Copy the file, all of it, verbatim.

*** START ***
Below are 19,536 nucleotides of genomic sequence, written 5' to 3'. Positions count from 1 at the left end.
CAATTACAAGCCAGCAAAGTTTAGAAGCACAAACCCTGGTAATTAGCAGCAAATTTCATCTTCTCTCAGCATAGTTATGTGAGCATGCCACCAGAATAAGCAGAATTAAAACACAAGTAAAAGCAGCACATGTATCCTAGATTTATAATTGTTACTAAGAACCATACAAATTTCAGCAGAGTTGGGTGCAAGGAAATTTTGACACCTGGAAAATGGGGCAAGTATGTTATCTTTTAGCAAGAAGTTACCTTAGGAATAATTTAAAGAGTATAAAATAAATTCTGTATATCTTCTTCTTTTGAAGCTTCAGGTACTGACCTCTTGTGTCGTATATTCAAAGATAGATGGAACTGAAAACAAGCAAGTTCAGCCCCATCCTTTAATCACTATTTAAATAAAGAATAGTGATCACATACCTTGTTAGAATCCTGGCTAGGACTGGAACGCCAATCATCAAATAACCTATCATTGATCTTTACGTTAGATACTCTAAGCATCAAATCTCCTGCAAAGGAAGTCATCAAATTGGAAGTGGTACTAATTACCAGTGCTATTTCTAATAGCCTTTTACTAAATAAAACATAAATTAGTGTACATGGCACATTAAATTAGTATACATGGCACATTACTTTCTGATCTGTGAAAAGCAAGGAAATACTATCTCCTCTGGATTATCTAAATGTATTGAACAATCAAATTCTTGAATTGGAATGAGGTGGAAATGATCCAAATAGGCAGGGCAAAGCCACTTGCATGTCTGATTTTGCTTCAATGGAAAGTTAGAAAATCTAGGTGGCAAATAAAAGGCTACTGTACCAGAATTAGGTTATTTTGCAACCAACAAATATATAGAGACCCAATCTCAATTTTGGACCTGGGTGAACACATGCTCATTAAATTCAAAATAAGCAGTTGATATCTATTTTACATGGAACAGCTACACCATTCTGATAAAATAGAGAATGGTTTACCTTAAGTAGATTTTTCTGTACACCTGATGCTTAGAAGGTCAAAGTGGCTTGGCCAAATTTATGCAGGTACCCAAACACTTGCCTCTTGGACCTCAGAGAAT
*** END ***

Below are 19,536 nucleotides of genomic sequence, written 5' to 3'. Positions count from 1 at the left end.
CAATTACAAGCCAGCAAAGTTTAGAAGCACAAACCCTGGTAATTAGCAGCAAATTTCATCTTCTCTCAGCATAGTTATGTGAGCATGCCACCAGAATAAGCAGAATTAAAACACAAGTAAAAGCAGCACATGTATCCTAGATTTATAATTGTTACTAAGAACCATACAAATTTCAGCAGAGTTGGGTGCAAGGAAATTTTGACACCTGGAAAATGGGGCAAGTATGTTATCTTTTAGCAAGAAGTTACCTTAGGAATAATTTAAAGAGTATAAAATAAATTCTGTATATCTTCTTCTTTTGAAGCTTCAGGTACTGACCTCTTGTGTCGTATATTCAAAGATAGATGGAACTGAAAACAAGCAAGTTCAGCCCCATCCTTTAATCACTATTTAAATAAAGAATAGTGATCACATACCTTGTTAGAATCCTGGCTAGGACTGGAACGCCAATCATCAAATAACCTATCATTGATCTTTACGTTAGATACTCTAAGCATCAAATCTCCTGCAAAGGAAGTCATCAAATTGGAAGTGGTACTAATTACCAGTGCTATTTCTAATAGCCTTTTACTAAATAAAACATAAATTAGTGTACATGGCACATTAAATTAGTATACATGGCACATTACTTTCTGATCTGTGAAAAGCAAGGAAATACTATCTCCTCTGGATTATCTAAATGTATTGAACAATCAAATTCTTGAATTGGAATGAGGTGGAAATGATCCAAATAGGCAGGGCAAAGCCACTTGCATGTCTGATTTTGCTTCAATGGAAAGTTAGAAAATCTAGGTGGCAAATAAAAGGCTACTGTACCAGAATTAGGTTATTTTGCAACCAACAAATATATAGAGACCCAATCTCAATTTTGGACCTGGGTGAACACATGCTCATTAAATTCAAAATAAGCAGTTGATATCTATTTTACATGGAACAGCTACACCATTCTGATAAAATAGAGAATGGTTTACCTTAAGTAGATTTTTCTGTACACCTGATGCTTAGAAGGTCAAAGTGGCTTGGCCAAATTTATGCAGGTACCCAAACACTTGCCTCTTGGACCTCAGAGAAT